Different types of diabetes
Here’s what to know about each of the main types of diabetes:
- Type 1 diabetes (T1D): This autoimmune condition is when your pancreas is no longer able to produce any or enough insulin to help you naturally regulate your blood sugar (glucose) levels. You must take insulin (injection, insulin pump, inhaled) so your body can move the glucose into your cells from the bloodstream for energy. Roughly
5% to 10% of people with diabeteshave this type.
- Latent autoimmune diabetes in adults (LADA): Sometimes known as type 1.5 diabetes, this is another name for type 1 diabetes diagnosed in adults.
- Type 2 diabetes (T2D): Those with T2D have developed a resistance to insulin, so it doesn’t work efficiently to move sugar from the bloodstream into your cells. Over time, your pancreas may also stop producing insulin. While many people use lifestyle measures (diet, exercise) to manage their T2D and keep blood sugars steady, many also take medications (like insulin or metformin) to manage their condition. T2D is the most common form, with roughly
90% of people with diabetesliving with this type.
- Gestational diabetes: Some people develop diabetes during pregnancy, which often requires them to take insulin until delivery.
It’s a common misconception that people with diabetes need to give up sugar and go sugar-free for the rest of their lives.
In other words, yes, people with diabetes actually can still eat sugar. They can eat foods with added sugars and also other foods containing carbohydrates that get broken down into sugar inside the body.
People with diabetes need to be careful about how much sugar they consume. The key word is “moderation,” according to the Association of Diabetes Care and Education Specialists.
Addressing diabetes stigma
No one chooses to have diabetes — regardless of the type. Food choices and lifestyle habits can play a part in developing type 2 diabetes, but science is also clear that genetics play a part in the development of this condition.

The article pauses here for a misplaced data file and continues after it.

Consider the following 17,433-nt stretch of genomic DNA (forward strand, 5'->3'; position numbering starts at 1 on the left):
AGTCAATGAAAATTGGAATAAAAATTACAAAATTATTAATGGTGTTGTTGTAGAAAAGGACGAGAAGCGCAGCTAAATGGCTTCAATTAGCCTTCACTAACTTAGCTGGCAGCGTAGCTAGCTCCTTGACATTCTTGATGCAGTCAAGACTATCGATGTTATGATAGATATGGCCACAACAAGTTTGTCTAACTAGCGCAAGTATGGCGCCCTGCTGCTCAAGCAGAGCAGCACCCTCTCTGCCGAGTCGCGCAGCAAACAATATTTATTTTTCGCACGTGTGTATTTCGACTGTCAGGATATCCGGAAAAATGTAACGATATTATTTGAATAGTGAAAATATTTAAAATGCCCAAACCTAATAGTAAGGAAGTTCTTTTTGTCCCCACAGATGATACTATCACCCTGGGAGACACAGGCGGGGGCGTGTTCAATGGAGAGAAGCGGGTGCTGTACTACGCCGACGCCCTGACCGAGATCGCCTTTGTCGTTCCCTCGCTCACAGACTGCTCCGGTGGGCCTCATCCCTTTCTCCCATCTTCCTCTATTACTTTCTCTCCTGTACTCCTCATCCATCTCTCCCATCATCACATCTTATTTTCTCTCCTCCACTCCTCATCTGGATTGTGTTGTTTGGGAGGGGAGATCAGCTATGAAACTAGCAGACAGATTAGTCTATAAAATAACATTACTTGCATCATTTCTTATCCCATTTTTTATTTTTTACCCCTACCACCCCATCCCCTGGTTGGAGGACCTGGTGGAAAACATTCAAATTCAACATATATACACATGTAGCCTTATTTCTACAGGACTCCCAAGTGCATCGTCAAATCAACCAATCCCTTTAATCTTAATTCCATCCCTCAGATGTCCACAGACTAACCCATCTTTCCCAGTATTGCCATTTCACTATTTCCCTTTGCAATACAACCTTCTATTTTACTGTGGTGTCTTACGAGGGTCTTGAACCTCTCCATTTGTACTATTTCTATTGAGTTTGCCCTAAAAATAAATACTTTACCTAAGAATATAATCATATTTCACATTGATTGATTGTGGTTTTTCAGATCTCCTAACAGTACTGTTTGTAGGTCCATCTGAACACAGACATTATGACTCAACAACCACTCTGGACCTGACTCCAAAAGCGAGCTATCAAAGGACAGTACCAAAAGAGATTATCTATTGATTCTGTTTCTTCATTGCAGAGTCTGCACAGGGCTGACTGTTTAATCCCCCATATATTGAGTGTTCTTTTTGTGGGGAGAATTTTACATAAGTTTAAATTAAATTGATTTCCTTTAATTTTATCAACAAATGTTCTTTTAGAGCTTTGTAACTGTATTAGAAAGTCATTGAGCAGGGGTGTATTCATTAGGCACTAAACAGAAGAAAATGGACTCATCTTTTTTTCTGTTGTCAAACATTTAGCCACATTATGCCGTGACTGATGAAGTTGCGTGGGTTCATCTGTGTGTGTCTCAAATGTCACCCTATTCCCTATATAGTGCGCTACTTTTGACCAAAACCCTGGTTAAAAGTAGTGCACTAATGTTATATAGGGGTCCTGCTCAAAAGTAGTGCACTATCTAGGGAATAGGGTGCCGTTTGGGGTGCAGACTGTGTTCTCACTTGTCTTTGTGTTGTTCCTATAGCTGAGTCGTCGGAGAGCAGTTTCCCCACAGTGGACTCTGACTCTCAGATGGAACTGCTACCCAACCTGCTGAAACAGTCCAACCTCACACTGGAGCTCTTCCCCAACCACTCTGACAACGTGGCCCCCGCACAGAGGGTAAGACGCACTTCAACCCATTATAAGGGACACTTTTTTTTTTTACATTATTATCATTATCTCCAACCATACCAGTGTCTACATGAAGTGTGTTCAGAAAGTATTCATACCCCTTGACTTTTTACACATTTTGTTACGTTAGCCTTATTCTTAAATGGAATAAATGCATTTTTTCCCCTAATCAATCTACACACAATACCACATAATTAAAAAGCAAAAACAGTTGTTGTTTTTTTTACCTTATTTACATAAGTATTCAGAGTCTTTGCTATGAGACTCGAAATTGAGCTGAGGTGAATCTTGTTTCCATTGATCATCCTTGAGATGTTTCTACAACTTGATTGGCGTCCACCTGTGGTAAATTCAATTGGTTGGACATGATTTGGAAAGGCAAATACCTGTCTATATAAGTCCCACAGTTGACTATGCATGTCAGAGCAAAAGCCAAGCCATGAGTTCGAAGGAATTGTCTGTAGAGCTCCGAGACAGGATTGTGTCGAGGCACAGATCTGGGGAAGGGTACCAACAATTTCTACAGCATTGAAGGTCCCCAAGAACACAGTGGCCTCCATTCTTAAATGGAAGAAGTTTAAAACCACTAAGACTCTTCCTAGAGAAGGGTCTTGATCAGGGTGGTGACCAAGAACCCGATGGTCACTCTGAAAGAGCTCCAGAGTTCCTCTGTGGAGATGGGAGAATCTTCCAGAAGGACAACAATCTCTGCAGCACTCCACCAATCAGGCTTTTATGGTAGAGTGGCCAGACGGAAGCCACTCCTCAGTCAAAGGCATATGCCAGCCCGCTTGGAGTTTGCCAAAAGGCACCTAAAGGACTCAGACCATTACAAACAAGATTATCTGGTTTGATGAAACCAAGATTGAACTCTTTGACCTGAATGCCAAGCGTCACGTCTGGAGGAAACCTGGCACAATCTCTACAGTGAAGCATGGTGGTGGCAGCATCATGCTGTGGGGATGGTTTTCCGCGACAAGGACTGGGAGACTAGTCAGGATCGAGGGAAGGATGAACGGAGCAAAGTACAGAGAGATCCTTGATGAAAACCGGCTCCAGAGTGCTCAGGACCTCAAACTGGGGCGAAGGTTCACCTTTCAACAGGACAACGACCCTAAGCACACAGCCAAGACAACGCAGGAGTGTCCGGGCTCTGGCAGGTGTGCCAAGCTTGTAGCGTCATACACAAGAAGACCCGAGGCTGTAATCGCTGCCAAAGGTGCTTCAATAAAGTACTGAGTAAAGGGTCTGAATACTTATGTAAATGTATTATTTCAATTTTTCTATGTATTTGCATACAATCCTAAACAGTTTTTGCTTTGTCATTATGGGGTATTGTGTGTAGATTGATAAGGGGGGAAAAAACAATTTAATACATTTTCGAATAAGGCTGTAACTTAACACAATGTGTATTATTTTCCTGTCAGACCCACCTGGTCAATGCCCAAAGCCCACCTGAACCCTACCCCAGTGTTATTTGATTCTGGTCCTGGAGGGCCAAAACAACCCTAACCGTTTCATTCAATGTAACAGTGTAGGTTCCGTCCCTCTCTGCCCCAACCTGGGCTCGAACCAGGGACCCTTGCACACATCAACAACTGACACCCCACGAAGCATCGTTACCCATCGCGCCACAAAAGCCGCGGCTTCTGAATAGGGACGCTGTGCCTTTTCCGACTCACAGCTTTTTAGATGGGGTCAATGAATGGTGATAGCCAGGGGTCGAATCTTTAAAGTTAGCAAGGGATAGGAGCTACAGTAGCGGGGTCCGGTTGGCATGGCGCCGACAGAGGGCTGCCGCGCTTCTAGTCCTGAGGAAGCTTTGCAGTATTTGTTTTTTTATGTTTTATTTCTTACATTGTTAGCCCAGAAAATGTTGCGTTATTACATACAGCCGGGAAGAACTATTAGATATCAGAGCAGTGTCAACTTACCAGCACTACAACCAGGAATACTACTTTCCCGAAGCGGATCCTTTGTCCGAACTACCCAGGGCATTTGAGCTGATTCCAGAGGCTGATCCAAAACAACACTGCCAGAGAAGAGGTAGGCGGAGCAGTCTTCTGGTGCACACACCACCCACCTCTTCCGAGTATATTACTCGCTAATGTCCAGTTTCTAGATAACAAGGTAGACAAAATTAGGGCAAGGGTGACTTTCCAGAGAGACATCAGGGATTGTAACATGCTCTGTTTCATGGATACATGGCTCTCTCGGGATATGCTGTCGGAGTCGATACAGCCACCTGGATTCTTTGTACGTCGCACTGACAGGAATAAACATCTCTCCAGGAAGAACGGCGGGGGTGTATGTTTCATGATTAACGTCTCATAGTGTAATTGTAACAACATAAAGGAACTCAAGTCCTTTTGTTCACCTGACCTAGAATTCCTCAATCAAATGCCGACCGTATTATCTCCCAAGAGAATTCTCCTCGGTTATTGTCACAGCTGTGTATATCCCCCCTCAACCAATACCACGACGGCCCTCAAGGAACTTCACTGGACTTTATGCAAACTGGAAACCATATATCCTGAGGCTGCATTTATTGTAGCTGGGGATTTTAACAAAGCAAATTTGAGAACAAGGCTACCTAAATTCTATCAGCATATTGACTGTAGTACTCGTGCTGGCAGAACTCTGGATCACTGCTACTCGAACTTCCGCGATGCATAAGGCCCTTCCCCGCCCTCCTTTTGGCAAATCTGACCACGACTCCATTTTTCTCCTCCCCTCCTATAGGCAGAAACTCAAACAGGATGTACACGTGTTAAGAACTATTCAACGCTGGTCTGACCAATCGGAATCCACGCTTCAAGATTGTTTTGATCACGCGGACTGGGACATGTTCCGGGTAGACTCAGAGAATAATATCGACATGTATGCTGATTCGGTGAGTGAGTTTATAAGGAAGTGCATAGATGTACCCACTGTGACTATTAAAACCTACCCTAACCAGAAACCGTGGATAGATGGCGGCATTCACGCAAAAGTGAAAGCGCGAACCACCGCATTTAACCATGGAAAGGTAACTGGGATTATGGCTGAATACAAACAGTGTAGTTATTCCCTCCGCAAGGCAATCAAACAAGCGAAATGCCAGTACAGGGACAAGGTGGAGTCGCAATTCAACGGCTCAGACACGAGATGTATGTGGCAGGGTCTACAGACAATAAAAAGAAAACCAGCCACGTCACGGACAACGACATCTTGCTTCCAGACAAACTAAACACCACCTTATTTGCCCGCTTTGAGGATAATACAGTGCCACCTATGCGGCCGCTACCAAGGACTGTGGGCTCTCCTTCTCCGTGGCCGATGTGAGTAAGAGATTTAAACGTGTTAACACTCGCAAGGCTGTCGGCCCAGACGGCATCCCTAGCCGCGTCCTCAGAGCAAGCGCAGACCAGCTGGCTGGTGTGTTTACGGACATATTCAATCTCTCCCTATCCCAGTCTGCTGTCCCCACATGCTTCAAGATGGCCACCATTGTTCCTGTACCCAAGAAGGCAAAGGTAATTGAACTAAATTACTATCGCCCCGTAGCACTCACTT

The most common diabetes stigma is the perception that people with diabetes are responsible for developing diabetes. Eating too much sugar does not directly cause diabetes.
Stigmatizing people by mentioning they are “eating too much sugar” or taking other actions to cause their diabetes can be damaging to that person’s mental health. A 2020 study shows a link between stigma to symptoms of depression, anxiety, and distress.
You can consider joining the American Diabetes Association’s online support community or visit diaTribe’s dStigmatize page for more information and resources.
Limiting sugar content overall is a smart choice. A few commonly recommended strategies include:
- Try eating smaller portions to reduce your daily calorie count.
- Eat a variety of foods, including vegetables, fruits, grains, and low fat dairy, to get the most nutritional bang for your buck.
- Choose foods with lower amounts of fat.
- Watch out for highly processed foods, which may contain a lot of added sugars.
- Limit sugar-sweetened beverages. Instead, try substituting with a lower sugar option or choosing water more often.
You can also learn how to count carbohydrates. Many people with diabetes count carbs to help them keep track of what they’re eating so they can manage their blood sugar levels better.
According to the CDC, if you are overweight, you may help reverse prediabetes and delay or prevent type 2 diabetes by shedding
If you have diabetes, you don’t have to resign yourself to a life without sugar. But you do need to be mindful of how much sugar you consume and how it affects your ability to control your glucose levels.
This includes not only sugary sweets but beverages and anything with carbohydrates, as those convert into sugar in your body. Your diabetes care team can help you design a plan that helps you achieve a healthy balance.